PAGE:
We understand the reviewer’s query. In fact, the potential role of JH pathway was inferred firstly by the RNA-seq analysis of CC-CA, which showed that the expression levels of JH metabolism-related genes were significantly affected by 4-VA treatment at PAE 3-4 days. The measurement of JH titer after 4-VA treatment was further performed to support the involvement of JH in 4-VA-accelerated sexual maturation in female adults. Since other male-abundant compounds have been excluded due to the omission of any of the four volatiles (Figure 2B), we don’t think it is necessary to detect their effects on JH titers in females including PAN, guaiacol, veratrole, or anisole.

    Another notable weakness is the 'JH Rescue Experiment'. The authors did not inhibit JH synthesis in the corpora allata (allalectomized locusts) in treated locusts before injecting the JH-analog methoprene to accelerate maturation and reproduction in females.

    Thanks for the reviewer’s comments. The JH rescue experiments in Figure 4D-F were performed in Or35 female mutants, which showed lower JH levels and sexual maturation rate. Thus, the JH analog was applied to Or35^-/- females to test whether activation of JH pathway could recover sexual maturation rate and Vg expression. To provide additional evidence, we performed addition rescue experiments in WT females by inhibiting JH synthesis using Precocene (PI) before JH treatment. The results showed that PI treatment significantly inhibited sexual maturation rate and Vg expression in 4-VA-exposed WT females, whereas JH treatment post PI application can obviously recovered the sexual maturation rate and Vg expression (Figure 4G-I).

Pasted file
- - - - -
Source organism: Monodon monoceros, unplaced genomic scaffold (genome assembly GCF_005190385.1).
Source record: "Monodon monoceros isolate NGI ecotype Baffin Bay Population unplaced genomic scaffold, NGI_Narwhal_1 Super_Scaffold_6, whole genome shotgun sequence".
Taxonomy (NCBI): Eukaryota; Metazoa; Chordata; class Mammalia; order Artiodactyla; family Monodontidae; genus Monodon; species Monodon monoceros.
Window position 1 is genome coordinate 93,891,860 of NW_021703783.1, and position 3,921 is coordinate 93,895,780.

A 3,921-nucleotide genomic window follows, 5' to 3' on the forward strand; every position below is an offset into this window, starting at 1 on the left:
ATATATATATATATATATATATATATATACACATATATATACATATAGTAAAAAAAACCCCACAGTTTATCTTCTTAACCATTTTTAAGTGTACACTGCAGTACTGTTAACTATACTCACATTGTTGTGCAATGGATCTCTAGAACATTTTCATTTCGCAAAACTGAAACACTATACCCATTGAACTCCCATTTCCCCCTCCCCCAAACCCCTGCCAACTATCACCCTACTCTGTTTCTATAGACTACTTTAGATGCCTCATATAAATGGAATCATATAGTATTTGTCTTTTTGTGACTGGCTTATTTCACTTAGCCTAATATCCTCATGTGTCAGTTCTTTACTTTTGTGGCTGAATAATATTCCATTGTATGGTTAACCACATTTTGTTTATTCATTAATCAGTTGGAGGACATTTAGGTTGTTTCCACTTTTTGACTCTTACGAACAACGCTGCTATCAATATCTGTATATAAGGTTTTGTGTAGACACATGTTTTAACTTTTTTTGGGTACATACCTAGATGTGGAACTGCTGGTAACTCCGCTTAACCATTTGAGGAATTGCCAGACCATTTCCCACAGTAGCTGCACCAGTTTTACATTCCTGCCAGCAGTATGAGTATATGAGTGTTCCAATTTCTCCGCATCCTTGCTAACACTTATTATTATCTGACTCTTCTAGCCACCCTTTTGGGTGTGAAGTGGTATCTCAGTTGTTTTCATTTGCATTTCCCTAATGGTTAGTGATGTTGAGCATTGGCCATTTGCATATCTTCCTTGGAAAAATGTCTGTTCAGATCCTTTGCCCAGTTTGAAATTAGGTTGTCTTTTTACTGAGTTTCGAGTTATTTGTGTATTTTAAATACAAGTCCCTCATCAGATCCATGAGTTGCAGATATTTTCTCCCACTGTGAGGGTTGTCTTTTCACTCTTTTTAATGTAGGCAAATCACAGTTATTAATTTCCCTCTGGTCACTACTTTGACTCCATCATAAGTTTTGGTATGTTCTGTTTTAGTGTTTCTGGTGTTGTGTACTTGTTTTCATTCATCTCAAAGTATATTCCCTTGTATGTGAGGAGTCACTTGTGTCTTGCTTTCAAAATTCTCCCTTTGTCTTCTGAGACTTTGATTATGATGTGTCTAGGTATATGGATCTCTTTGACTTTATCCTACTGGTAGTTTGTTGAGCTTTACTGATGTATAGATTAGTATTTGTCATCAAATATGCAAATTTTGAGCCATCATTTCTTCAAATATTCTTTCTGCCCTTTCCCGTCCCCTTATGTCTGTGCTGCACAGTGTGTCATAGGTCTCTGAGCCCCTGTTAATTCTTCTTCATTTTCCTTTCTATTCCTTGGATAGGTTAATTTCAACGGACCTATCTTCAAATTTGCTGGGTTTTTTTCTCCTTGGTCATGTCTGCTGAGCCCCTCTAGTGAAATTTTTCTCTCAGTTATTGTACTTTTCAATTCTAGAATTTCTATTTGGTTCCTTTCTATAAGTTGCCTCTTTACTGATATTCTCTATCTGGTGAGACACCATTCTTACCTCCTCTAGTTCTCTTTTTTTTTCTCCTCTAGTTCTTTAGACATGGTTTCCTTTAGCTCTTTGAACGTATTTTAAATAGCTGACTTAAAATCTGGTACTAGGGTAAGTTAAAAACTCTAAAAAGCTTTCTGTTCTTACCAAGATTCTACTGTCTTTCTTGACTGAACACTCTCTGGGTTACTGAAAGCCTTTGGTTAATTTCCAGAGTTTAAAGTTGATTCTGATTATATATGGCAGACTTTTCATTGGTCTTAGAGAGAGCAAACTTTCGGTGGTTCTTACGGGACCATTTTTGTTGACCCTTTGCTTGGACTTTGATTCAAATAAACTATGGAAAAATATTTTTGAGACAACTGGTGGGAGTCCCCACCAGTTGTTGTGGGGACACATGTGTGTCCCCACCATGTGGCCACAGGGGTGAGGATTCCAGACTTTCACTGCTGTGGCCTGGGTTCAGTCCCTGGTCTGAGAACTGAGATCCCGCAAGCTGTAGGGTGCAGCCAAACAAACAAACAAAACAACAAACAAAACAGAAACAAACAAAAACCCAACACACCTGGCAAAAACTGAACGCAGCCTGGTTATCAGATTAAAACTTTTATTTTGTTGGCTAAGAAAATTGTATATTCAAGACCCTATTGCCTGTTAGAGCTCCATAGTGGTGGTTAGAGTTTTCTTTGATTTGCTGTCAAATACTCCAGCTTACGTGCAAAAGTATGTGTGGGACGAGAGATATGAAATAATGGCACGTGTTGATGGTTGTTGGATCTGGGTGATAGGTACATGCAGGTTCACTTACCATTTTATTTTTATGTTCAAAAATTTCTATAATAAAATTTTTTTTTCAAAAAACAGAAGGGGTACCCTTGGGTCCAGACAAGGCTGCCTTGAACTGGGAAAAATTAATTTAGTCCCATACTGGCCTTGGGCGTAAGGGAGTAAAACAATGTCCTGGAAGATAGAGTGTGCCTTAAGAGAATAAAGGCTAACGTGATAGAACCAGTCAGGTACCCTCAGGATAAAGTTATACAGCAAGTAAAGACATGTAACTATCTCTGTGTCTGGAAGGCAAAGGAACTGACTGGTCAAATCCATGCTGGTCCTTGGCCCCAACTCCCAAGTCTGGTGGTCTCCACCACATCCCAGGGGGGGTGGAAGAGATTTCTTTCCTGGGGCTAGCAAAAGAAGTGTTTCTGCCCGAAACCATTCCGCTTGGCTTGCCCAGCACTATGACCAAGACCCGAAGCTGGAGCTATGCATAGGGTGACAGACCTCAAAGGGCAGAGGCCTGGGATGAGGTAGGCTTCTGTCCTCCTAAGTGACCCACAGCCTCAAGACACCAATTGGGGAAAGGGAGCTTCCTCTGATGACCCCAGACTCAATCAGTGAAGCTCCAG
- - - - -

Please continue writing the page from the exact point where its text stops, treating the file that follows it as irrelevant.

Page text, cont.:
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  2. Evaluation Summary: